Interesting facts about thomas edison
Thomas Edison: A Brilliant Inventor by Lisa DeMauro
Thomas Alva Edison Interesting facts - everything you need to know about Edison
52 Thomas Edison Facts: Interesting Facts About Thomas Edison
Thomas Alva Edison is most famously credited with the invention of the light bulb. When Edison began experiments with light bulbs, several models had in fact already been created. Always a businessman, Edison was looking for a cheaper way to bring light that would be inexpensive enough for everyone to use. Thomas Edison facts indicate that Edison essentially remodeled the light bulb and changed the way it used current and the materials necessary in its manufacture. He is the creator of the modern incandescent light bulb. Edison Created a Battery for Electric Cars In , Edison created a nickel-iron battery that he felt would be better than current batteries on the market. Thomas Edison facts show his goal was to use the battery for electric vehicles.
6-10 Interesting Facts about Thomas Edison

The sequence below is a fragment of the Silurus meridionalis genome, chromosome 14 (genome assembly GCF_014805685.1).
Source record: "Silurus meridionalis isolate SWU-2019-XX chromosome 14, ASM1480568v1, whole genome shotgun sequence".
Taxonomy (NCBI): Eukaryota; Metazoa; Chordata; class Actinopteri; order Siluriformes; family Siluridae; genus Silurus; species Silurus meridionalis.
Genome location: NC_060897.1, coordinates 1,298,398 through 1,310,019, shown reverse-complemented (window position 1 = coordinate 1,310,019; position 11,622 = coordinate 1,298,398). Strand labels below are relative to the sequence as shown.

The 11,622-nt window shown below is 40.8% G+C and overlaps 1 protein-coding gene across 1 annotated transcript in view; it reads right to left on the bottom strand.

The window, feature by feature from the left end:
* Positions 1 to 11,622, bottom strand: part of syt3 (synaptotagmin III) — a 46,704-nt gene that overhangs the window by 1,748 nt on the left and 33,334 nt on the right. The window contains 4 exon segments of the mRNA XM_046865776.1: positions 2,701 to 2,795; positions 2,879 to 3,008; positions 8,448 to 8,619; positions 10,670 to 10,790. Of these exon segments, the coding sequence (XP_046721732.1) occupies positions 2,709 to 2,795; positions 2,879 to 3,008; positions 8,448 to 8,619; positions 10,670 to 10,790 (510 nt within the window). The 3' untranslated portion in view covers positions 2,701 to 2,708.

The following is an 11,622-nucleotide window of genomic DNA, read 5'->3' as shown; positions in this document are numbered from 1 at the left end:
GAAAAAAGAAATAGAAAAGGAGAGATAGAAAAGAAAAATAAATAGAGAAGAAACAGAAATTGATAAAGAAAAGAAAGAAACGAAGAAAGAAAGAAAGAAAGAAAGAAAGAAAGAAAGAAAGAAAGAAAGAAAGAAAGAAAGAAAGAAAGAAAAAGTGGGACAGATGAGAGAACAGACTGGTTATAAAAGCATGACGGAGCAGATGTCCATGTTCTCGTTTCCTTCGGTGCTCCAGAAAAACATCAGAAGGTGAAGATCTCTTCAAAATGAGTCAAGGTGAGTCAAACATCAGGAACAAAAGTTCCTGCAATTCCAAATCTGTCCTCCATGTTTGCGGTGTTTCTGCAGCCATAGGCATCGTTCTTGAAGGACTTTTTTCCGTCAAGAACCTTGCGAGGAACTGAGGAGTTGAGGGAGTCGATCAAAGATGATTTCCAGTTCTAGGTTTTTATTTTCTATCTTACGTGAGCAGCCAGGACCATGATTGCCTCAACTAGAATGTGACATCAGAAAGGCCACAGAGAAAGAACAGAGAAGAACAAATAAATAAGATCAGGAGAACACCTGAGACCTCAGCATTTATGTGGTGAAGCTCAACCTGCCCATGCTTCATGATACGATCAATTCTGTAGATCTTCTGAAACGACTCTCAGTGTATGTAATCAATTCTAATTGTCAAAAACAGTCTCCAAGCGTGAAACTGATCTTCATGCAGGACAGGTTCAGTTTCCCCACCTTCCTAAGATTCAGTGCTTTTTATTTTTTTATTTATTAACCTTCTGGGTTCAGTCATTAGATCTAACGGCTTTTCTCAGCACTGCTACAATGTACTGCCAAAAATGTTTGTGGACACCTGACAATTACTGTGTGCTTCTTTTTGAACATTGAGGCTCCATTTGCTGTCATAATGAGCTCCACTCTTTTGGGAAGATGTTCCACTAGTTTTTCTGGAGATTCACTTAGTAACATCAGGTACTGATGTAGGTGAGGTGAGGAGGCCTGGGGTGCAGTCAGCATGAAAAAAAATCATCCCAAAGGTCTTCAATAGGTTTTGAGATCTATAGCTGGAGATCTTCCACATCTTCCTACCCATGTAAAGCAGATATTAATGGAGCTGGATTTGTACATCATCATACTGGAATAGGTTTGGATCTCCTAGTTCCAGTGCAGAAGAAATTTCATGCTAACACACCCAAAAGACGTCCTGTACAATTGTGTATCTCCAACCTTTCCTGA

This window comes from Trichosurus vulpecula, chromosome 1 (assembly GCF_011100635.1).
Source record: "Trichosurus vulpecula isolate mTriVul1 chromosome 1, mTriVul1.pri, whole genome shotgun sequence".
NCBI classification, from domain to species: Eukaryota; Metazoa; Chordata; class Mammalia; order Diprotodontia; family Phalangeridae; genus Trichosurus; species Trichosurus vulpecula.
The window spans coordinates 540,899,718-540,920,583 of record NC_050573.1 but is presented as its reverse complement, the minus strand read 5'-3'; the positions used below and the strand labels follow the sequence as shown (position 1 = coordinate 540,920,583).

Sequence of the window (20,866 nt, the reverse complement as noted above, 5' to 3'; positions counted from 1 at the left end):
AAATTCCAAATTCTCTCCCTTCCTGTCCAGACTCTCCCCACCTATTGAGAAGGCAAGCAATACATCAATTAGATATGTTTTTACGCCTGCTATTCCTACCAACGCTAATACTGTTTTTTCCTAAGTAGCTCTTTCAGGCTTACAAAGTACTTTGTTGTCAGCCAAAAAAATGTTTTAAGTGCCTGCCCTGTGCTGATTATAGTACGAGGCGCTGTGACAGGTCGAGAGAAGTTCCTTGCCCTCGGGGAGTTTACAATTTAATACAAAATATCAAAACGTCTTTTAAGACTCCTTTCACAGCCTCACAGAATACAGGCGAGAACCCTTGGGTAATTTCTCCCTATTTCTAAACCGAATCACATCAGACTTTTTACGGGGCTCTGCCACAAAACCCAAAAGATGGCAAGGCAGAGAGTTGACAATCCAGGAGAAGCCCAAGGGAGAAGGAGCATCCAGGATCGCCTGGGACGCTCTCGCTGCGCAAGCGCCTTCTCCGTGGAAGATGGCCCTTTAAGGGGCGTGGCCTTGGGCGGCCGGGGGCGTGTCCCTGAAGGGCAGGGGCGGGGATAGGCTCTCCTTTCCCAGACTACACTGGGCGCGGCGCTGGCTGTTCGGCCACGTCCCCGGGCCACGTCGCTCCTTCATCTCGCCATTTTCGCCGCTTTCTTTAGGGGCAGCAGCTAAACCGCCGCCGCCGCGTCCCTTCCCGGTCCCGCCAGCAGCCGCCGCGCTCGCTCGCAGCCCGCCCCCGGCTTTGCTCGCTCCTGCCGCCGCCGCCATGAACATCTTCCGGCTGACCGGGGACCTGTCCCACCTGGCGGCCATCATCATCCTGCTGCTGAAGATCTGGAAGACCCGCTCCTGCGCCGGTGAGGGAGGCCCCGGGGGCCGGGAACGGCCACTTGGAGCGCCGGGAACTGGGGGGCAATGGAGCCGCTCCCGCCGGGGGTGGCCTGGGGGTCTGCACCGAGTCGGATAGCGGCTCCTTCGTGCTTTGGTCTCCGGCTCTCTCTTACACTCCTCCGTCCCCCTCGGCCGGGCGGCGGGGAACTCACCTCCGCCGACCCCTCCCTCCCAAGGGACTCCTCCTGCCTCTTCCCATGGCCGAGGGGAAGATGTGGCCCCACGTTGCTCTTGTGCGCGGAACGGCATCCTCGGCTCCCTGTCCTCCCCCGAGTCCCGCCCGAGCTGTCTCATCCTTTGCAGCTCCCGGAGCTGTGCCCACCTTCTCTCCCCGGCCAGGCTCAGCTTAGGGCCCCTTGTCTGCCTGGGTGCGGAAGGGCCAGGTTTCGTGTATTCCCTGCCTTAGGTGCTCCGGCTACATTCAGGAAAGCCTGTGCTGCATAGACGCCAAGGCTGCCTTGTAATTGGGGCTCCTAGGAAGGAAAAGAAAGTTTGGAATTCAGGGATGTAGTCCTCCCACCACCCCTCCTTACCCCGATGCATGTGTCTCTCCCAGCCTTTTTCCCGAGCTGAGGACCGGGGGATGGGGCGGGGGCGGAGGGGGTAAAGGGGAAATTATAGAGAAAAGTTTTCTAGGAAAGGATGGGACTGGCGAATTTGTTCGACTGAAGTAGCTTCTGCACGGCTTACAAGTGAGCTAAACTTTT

Do you love your cell phone? How about movies or your digital camera? Thomas Edison invented early versions of these modern marvels. He also invented the electric light bulb. Imagine how different life was before his inventions. The only way families could communicate with each other was through letters, which could take weeks or even months to arrive.
Edison was an advocate for monetary reform in the United States. He was ardently opposed to the gold standard, and debt based money. Edison was a movie pirate. The movie industry is based in Hollywood because movie makers were trying to get away from Thomas Edison based in New Jersey. He had patents covering virtually all of the movie making process, but the Ninth Circuit Court of Appeals in California was known to rule against patent claims.
Surprisingly, Edison did not learn to talk until he was almost four years old. During his childhood, Edison narrowly escaped from drowning in the barge canal that ran alongside his home. His mother removed him from school and tutored him at home until the age of Thus, Edison had very little formal education as a child. The removal of Edison from school proved beneficial for his career, as he developed self-learning skills with his ever increasing appetite for knowledge and reading.